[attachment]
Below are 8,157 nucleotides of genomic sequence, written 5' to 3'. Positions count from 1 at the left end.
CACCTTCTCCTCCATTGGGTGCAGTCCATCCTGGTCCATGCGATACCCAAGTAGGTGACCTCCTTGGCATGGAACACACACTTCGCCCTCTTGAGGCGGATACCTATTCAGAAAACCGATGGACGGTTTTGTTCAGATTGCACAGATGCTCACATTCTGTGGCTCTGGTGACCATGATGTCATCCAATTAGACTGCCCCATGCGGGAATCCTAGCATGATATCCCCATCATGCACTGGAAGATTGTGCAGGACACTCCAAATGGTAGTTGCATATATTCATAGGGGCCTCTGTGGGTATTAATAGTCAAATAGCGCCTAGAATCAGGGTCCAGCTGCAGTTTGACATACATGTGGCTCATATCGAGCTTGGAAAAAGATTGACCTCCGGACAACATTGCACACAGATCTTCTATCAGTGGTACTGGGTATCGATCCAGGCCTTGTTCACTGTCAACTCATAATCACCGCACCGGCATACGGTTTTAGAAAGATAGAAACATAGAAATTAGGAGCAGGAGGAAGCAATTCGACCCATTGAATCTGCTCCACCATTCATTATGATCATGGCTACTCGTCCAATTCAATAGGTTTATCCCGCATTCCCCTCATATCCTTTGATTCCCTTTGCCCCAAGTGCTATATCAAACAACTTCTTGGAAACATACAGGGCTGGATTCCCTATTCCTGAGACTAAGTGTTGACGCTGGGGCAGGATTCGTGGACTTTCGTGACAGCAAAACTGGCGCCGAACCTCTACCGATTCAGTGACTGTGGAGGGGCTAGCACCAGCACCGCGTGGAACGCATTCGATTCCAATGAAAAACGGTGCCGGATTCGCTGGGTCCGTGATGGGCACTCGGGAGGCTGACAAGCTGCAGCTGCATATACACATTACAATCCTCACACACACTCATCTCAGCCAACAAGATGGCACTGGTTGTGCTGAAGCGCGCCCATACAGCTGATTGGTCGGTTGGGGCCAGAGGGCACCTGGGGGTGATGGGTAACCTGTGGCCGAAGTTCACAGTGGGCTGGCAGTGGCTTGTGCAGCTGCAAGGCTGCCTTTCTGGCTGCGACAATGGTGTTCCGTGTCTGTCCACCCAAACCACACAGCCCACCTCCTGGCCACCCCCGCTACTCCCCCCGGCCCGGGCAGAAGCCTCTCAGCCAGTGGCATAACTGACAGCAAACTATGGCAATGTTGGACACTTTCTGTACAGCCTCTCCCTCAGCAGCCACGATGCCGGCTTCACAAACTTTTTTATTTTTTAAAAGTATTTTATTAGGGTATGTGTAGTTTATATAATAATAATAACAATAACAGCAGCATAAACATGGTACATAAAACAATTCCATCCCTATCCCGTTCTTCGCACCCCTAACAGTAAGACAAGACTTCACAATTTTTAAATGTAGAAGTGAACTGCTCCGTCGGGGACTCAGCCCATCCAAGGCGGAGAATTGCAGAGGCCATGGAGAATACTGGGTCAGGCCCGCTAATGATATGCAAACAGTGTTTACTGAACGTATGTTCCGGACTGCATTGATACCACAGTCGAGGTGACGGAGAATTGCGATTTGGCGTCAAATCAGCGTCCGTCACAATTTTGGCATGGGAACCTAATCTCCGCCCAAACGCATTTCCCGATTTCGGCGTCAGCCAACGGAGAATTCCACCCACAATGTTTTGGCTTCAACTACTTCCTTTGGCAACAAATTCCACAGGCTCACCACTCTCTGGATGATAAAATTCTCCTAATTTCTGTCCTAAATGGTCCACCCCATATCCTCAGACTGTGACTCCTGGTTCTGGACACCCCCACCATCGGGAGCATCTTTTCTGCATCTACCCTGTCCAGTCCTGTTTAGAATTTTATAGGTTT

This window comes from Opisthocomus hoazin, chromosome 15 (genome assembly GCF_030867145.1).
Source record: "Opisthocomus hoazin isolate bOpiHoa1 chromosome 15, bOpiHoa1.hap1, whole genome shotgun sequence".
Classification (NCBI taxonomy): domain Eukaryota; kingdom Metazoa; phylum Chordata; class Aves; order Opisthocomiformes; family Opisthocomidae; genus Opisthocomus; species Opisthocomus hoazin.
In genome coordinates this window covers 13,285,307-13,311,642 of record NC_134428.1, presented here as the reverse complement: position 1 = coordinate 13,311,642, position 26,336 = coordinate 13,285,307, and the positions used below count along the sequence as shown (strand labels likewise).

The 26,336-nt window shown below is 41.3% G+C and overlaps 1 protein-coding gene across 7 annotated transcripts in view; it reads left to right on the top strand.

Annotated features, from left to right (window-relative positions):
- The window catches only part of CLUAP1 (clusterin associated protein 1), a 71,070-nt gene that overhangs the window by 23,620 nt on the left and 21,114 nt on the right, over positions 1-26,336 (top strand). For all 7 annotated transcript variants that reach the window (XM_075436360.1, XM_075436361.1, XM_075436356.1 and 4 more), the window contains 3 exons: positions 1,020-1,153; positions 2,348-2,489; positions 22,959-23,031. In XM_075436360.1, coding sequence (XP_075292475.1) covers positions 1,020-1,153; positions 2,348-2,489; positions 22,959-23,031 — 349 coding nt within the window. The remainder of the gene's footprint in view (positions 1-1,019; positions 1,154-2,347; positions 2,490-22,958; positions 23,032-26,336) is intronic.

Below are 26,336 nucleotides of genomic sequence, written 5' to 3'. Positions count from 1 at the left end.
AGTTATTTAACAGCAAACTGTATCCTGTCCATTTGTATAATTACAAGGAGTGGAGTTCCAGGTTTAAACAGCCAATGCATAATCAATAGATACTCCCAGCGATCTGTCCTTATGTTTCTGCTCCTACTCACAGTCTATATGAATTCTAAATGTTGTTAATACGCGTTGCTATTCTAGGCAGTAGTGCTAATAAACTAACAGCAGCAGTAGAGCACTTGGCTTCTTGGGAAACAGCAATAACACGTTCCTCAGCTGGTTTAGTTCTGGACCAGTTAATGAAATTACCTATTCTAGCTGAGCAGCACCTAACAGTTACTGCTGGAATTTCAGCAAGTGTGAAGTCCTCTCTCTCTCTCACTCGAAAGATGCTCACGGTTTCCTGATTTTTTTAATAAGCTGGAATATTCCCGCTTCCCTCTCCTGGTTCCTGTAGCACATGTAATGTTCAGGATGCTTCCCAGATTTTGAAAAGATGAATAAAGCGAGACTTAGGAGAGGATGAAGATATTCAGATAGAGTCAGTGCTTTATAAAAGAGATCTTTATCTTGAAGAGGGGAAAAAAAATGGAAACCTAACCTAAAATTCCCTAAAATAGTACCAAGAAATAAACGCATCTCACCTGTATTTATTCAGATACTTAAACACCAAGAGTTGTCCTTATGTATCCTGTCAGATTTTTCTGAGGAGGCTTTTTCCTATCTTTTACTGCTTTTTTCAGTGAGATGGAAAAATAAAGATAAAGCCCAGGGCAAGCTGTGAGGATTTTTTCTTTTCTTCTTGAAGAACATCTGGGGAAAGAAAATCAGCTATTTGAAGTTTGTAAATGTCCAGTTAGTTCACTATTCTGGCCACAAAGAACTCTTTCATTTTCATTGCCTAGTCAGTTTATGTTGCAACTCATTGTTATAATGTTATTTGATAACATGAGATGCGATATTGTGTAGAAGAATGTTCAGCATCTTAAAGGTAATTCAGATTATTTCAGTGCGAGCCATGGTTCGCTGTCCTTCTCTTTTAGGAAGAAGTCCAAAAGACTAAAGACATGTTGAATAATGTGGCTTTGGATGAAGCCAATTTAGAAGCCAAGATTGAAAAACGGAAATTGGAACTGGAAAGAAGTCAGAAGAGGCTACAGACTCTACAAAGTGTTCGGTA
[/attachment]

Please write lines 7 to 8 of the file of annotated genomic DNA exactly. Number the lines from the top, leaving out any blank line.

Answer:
The 26,336-nt window shown below is 41.3% G+C and overlaps 1 protein-coding gene across 7 annotated transcripts in view; it reads left to right on the top strand.

Annotated features, from left to right (window-relative positions):